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Indicatori di Rischio dell’ Autismo: dalla vita fetale all’infanzia
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Indicatori di Rischio dell’ Autismo: dalla vita fetale all’infanzia

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Indicatori di Rischio dell’ Autismo: dalla vita fetale all’infanzia...

Indicatori di Rischio dell’ Autismo: dalla vita fetale all’infanzia


Stephen J. Sheinkopf, Ph.D. Assistant Professor (Research) Psychiatry & Human Behavior and Pediatrics
Center for the Study of Children at Risk Alpert Medical School, Brown University Women & Infants Hospital

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Indicatori di Rischio dell’ Autismo: dalla vita fetale all’infanzia Indicatori di Rischio dell’ Autismo: dalla vita fetale all’infanzia Presentation Transcript

  • Indicatori di Rischio dell’ Autismo: dalla vita fetale all’infanzia Stephen J. Sheinkopf, Ph.D. Assistant Professor (Research) Psychiatry & Human Behavior and Pediatrics Center for the Study of Children at Risk Alpert Medical School, Brown University Women & Infants Hospital
  • Early Diagnosis Lord et al., 2006 Autism or Autism at 2 PDD @ 9 years• Symptoms evident (99%) by 12 – 18 months Autism or PDD at 2• Stable diagnoses years PDD @ 9 (86%) made by 24 – 36 months Kleinman et al., 2008• But stability of Autism or Autism at 2 PDD @ 4 - 6 diagnosis varies by years (75%) studyEarly diagnosis improved, but refinements needed
  • Infant Signs of AutismApproaches Significant findings1. Retrospective smiling parent interviews eye contact2. Home videotapes social responses3. Infant sibling Imitation studies joint attention social engagementSome subtle differences reported in 4 to 6 month-olds, but most robust differences by ~ 12 months View slide
  • Some considerations How do social deficits emerge during infancy? Can differences be detected in early infancy? sensitivity Can differences be detected when compared to variability in typical development (specificity)? Figure from Ozonoff et al., JAACAP, 2010Research needs to solve a Signal-to-Noise challenge View slide
  • Current Approaches & FindingsFetal & Early Infant PeriodsStrategies Measurements1. Prospective cases 1. Cry/vocal2. Infant Siblings acoustics 2. Neurobehavioral indicatorsFetal Newborn Infancy
  • STUDY 1:Atypical cry acoustics in 6-monthold infants at-risk for Autism Collaboration between Brown Medical School (Sheinkopf & Lester) & University of Pittsburgh (Iverson) Examined pain and non-pain cries in high & low risk infants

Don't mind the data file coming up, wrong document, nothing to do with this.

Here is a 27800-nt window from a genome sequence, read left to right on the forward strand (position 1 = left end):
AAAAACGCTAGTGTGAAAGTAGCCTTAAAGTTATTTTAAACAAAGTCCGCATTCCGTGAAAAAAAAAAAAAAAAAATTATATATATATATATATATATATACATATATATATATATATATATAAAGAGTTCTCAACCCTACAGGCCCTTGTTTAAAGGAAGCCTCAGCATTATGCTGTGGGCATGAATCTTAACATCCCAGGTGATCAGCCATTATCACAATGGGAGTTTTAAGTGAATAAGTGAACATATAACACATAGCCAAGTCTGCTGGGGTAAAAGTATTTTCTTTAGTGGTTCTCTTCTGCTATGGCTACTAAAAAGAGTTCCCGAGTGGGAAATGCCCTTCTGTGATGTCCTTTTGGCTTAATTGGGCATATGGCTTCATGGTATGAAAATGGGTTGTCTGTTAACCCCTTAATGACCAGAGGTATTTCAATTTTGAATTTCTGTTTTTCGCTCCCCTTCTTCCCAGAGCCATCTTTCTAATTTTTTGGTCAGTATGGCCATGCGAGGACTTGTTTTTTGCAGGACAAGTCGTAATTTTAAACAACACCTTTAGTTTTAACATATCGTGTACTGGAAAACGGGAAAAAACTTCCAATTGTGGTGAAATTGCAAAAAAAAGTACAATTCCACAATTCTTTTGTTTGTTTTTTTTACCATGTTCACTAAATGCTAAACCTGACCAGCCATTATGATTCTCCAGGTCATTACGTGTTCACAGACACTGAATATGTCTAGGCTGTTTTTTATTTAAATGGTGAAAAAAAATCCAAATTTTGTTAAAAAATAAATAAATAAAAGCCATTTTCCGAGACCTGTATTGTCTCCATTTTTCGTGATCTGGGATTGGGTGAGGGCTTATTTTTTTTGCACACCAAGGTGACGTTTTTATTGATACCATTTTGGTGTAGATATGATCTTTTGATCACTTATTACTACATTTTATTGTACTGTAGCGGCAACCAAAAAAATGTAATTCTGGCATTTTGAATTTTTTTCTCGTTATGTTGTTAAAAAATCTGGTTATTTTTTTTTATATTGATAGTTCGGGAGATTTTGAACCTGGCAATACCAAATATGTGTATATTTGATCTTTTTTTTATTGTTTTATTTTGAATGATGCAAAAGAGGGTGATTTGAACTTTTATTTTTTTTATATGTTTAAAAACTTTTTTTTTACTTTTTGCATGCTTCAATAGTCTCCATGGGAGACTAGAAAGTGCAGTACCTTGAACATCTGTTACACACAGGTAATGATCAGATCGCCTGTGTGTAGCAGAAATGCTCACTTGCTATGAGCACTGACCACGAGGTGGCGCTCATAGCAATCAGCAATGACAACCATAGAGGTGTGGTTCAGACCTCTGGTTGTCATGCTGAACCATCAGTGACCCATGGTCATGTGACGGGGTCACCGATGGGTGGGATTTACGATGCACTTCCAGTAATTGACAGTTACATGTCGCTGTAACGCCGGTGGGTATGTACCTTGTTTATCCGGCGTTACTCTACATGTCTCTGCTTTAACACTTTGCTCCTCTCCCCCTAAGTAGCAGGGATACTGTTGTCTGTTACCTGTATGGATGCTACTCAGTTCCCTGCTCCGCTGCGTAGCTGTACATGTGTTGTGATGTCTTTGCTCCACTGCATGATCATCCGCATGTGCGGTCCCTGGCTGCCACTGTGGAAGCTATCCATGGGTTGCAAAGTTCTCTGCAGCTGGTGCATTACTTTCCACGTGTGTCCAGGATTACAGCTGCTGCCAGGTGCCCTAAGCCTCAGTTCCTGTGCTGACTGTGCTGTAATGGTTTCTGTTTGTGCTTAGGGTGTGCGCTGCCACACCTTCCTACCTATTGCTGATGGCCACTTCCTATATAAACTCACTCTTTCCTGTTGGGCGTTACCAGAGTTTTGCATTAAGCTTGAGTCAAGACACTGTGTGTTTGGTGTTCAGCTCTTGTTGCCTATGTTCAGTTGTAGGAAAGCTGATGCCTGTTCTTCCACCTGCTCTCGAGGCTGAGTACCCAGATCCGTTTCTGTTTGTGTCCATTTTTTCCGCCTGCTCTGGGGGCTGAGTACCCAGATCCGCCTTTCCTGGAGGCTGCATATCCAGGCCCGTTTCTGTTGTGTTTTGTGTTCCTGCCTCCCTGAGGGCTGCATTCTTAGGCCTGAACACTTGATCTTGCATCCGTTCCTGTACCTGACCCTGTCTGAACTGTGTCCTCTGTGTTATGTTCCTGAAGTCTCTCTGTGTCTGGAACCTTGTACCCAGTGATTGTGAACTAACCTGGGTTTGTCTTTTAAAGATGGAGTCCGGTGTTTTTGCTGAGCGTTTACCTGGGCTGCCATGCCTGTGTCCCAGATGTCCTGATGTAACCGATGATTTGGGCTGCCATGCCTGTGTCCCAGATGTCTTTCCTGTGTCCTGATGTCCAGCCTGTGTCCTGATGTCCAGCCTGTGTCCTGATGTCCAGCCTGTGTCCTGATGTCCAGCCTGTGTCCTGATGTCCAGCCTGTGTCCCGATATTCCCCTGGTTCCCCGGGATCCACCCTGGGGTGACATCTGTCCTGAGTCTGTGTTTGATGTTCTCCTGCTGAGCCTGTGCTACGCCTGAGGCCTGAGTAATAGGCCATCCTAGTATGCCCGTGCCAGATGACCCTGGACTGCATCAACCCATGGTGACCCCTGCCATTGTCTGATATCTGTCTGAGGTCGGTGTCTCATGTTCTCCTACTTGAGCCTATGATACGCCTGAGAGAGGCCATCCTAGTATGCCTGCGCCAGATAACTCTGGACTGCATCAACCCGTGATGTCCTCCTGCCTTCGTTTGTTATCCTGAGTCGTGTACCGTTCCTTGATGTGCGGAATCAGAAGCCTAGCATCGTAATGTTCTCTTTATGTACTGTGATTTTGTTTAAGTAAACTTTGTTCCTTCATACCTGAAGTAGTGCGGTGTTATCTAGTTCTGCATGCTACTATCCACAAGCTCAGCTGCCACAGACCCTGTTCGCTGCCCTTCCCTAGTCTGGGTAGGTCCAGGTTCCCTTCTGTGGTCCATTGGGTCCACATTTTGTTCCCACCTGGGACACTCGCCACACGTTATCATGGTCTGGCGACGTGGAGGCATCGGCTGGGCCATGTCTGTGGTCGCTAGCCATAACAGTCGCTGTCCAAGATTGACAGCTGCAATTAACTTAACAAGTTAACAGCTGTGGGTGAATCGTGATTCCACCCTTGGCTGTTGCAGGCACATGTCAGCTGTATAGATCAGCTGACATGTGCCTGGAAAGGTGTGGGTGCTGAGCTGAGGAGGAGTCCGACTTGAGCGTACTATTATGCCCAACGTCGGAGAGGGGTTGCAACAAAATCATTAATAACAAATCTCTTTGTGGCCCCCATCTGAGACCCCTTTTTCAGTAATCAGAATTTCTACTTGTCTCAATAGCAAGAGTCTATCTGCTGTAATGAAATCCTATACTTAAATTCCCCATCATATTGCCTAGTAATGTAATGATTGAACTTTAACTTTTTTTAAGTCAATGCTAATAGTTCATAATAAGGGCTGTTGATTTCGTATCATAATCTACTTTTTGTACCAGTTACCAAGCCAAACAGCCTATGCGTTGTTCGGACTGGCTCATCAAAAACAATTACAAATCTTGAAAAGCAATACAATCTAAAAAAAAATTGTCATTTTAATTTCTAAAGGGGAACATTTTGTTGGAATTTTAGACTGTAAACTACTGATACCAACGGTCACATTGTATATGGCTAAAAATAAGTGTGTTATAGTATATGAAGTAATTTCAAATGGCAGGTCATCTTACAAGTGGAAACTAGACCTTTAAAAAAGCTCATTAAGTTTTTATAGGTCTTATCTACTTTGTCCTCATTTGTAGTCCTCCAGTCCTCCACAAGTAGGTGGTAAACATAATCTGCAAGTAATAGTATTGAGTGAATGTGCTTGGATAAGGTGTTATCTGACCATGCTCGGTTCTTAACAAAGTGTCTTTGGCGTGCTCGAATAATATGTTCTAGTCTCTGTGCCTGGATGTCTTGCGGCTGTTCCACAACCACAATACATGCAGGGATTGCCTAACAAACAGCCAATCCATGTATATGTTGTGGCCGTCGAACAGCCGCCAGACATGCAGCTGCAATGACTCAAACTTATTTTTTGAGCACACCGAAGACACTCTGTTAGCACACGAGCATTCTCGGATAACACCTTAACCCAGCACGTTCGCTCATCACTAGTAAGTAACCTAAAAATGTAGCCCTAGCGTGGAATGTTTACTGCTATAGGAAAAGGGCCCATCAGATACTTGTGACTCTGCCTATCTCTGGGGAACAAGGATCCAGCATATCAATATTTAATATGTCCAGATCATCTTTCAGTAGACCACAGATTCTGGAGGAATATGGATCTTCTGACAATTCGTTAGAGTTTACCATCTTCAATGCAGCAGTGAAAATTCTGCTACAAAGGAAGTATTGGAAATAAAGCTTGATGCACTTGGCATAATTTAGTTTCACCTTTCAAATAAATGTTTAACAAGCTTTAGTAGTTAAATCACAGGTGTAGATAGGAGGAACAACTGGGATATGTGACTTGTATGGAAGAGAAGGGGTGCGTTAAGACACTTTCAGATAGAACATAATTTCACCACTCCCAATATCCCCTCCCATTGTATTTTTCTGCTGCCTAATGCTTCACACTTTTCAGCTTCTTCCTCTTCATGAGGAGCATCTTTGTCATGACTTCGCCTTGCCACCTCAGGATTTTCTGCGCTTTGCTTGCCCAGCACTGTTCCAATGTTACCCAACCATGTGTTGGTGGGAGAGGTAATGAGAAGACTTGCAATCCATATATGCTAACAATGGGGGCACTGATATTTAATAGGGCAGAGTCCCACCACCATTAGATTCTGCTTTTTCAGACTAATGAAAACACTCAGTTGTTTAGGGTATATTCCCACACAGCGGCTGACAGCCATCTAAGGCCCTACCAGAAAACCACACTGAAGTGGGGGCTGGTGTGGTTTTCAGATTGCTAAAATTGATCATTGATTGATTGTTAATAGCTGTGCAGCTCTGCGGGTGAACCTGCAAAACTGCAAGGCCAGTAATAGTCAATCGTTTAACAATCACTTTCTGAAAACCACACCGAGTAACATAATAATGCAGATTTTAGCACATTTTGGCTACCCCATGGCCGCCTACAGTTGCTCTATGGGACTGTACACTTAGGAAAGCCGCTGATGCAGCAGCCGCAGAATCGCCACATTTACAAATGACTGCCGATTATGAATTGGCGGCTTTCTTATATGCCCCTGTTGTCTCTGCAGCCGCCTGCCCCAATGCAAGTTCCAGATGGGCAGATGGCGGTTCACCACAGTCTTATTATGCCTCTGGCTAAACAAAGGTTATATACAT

• Participants High Risk (HR) Low Risk (LR) n = 21 n = 18Inclusion Older sibling with ASD, Older sibling with typicalCriteria confirmed by ADOS developmentMale : Female 6 : 15 8 : 10Race/Ethnicity-White 19 17-White Hispanic 2 0-Asian-American 0 1Maternal Age, 35.0 (4.8) 33.0 (5.1)mean (sd)Maternal Age,mean (sd) 36.3 (3.6) 34.3 (4.1)
  • Data collection methodsVocal recordings made in homes at 6months (+/- 2 weeks)Recorded to digital audio-video files(audio recording with lapel microphone)Cry episodes identified on videotapeSamples with adequate recording qualitywere selected for analysis
  • Coding & Analysis of Cries Infants with observable cry episodes: 17 HR & 11 LR babies Videos coded to identify potential causes of cry Classified as pain or non-pain related Acoustic analysis of cries System used in prior cry research Samples were filtered (5 kHz), digitized (10 kHz), and separated by utterance Analysis within 25ms blocks Computed the log magnitude spectrum for each block (Fast Fourier Transform) Results in a range of acoustic features
  • Variables produced by acoustic analysisPitch (F0) Average pitch of cry (Hz)Variability of Pitch Range of F0 across the cry episodePhonation % of 25-ms blocks with voiced or resonant soundHyperphonation % of 25-ms blocks with F0 > 1,000 Hz.Utterance Duration Average time of utterances (seconds)Average Energy/Amplitude: Loudness of cry (mean dB)Variability of Energy/Amplitude: Range of cry amplitudeFirst Formant (F1) First resonant frequency (Hz)Second Formant (F2) Second resonant frequency (Hz)